Abrha, S and Christenson, JK and McEwen, J and Tesfaye, W and Vaz Nery, S and Chang, AY and Spelman, T and Kosari, S and Kigen, G and Carroll, S and Heukelbach, J and Feldmeier, H and Bartholomaeus, A and Daniel, M and Peterson, GM and Thomas, J, Treatment of tungiasis using a tea tree oil-based gel formulation: protocol for a randomised controlled proof-of-principle trial, BMJ Open, 11 pp. 1-9. ISSN 2044-6055 (2021) [Refereed Article]
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Introduction: Tungiasis (sand flea disease or jigger infestation) is a neglected tropical disease caused by penetration of female sand fleas, Tunga penetrans, in the skin. The disease inflicts immense pain and suffering on millions of people, particularly children, in Latin America, the Caribbean and sub-Saharan Africa. Currently, there is no standard treatment for tungiasis, and a simple, safe and effective tungiasis treatment option is required. Tea tree oil (TTO) has long been used as a parasiticidal agent against ectoparasites such as headlice, mites and fleas with proven safety and efficacy data. However, current data are insufficient to warrant a recommendation for its use in tungiasis. This trial aims to generate these data by comparing the safety and efficacy of a 5% (v/w) TTO proprietary gel formulation with 0.05% (w/v) potassium permanganate (KMnO4 ) solution for tungiasis treatment.
Methods and analysis: This trial is a randomised controlled trial (RCT) in primary schools (n=8) in SouthWestern Kenya. The study will include school children (n=88) aged 6–15 years with a confirmed diagnosis of tungiasis. The participants will be randomised in a 1:1 ratio to receive a 3-day two times a day treatment of either 5% TTO gel or 0.05% KMnO4 solution. Two viable embedded sandflea lesions per participant will be targeted and the viability of these lesions will be followed throughout the study using a digital handheld microscope. The primary outcome is the proportion of observed viable embedded sand fleas that have lost viability (non-viable lesions) by day 10 (9 days after first treatment). Secondary outcomes include improvement in acute tungiasis morbidities assessed using a validated severity score for tungiasis, safety assessed through adverse events and product acceptability assessed by interviewing the participants to rate the treatment in terms of effectiveness, side effects, convenience, suitability and overall satisfaction.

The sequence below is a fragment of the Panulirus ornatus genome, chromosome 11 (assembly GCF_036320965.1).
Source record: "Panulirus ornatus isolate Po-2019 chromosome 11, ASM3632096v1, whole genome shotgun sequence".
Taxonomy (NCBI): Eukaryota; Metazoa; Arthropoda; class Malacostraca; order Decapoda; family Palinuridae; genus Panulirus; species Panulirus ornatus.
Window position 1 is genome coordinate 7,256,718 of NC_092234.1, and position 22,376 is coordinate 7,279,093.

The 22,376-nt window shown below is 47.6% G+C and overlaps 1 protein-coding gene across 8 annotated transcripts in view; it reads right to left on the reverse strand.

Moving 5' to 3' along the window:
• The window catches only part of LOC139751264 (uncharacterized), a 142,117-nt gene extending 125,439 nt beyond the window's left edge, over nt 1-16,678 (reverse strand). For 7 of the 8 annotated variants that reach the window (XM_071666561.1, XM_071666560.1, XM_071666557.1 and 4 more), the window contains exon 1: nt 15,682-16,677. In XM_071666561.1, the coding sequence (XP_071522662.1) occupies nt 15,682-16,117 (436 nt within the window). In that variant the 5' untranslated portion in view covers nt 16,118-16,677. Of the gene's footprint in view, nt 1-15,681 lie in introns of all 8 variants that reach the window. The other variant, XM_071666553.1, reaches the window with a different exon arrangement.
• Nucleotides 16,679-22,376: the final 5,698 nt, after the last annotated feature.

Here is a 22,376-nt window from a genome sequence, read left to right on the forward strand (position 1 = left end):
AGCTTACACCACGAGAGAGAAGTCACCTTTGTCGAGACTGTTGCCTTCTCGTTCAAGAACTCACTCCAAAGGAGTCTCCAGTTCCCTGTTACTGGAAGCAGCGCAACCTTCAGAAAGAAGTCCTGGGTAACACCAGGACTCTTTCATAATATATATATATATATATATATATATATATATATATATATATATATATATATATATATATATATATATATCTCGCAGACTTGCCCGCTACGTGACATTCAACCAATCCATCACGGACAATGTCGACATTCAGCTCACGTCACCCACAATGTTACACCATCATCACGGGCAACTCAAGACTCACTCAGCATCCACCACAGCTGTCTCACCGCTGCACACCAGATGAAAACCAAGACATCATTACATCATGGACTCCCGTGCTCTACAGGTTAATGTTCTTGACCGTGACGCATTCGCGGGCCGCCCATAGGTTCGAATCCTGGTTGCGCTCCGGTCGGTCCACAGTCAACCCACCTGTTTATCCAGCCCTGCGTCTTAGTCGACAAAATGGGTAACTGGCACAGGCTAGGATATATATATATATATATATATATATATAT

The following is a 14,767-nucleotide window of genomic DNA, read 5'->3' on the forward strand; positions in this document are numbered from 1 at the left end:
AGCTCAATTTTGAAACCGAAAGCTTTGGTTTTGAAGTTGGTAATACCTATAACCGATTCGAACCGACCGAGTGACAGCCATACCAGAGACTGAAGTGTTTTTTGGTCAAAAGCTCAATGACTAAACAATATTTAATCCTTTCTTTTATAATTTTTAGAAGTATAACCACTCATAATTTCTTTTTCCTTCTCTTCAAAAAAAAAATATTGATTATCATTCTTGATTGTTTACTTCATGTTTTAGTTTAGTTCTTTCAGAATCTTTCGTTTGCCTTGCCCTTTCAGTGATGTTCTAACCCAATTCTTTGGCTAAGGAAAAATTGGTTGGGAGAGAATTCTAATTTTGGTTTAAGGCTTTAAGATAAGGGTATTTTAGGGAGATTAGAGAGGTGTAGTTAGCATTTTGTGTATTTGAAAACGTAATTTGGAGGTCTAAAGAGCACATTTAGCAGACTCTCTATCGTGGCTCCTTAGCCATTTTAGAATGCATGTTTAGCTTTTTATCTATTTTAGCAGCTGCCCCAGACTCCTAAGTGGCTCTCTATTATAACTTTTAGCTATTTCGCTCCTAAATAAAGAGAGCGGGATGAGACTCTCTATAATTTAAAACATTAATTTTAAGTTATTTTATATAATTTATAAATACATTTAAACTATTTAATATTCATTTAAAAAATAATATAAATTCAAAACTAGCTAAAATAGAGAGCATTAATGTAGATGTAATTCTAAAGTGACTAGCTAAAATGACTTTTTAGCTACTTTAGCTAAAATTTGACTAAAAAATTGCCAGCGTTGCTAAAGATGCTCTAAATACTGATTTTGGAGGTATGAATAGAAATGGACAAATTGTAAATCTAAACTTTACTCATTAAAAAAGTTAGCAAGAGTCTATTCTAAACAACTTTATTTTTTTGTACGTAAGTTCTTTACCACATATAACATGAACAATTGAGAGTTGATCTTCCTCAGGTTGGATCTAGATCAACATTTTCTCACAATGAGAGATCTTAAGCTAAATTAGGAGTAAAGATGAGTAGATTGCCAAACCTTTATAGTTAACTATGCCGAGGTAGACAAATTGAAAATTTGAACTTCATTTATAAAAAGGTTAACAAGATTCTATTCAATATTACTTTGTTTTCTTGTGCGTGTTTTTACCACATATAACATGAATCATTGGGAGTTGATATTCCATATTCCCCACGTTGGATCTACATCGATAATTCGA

|Item Type:||Refereed Article|
|Keywords:||tungiasis, randomised clinical trial, tea tree oil, efficacy, safety|
|Research Division:||Biomedical and Clinical Sciences|
|Research Group:||Clinical sciences|
|Objective Group:||Clinical health|
|Objective Field:||Efficacy of medications|
|UTAS Author:||Peterson, GM (Professor Gregory Peterson)|
|Downloads:||4 View Download Statistics|
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